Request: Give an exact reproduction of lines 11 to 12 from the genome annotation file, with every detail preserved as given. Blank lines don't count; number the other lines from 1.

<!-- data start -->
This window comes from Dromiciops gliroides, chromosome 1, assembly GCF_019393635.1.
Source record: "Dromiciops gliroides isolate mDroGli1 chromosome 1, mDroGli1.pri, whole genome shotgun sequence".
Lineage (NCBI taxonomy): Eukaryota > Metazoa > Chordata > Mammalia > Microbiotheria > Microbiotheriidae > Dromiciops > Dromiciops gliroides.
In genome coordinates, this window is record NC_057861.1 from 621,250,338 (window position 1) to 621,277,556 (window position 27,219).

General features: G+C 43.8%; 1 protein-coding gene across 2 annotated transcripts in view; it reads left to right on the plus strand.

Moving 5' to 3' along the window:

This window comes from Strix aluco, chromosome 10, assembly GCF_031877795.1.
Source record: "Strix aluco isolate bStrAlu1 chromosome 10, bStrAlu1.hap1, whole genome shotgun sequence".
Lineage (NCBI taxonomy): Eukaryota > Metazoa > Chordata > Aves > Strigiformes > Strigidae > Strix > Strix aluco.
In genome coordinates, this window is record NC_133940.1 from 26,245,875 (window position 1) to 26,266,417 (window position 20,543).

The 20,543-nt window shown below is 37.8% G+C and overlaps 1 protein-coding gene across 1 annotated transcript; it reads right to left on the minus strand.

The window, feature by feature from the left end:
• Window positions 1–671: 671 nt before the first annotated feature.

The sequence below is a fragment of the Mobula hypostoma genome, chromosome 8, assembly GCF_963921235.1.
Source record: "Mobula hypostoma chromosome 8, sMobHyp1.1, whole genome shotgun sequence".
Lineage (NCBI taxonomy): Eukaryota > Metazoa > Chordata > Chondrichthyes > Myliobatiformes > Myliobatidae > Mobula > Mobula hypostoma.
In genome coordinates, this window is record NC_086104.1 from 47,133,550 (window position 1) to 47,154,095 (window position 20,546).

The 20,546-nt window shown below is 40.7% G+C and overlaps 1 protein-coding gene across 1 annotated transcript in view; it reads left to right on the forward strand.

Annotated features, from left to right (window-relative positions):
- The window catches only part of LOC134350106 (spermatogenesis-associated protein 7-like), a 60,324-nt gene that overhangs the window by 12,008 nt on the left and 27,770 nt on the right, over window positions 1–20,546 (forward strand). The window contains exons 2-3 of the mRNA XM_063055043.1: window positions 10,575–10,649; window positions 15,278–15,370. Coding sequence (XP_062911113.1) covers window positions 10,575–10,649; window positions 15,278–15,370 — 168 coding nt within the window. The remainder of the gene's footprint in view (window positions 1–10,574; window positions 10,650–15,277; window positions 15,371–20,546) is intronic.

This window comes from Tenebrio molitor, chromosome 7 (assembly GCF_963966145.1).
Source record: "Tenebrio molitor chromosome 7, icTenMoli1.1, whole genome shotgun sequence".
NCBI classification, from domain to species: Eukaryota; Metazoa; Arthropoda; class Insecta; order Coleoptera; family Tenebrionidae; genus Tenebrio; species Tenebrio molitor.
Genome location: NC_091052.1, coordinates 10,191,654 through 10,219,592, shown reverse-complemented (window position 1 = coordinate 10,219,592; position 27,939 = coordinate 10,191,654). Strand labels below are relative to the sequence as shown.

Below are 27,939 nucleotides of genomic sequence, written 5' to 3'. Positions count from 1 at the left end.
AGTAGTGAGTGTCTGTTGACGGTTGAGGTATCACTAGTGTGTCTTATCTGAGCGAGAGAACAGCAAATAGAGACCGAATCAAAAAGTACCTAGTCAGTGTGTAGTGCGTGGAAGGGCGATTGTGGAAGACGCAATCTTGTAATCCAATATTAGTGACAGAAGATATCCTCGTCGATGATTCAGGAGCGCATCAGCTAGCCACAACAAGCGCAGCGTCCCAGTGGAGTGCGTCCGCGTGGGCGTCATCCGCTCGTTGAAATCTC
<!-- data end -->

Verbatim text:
The 20,543-nt window shown below is 37.8% G+C and overlaps 1 protein-coding gene across 1 annotated transcript; it reads right to left on the minus strand.

The window, feature by feature from the left end: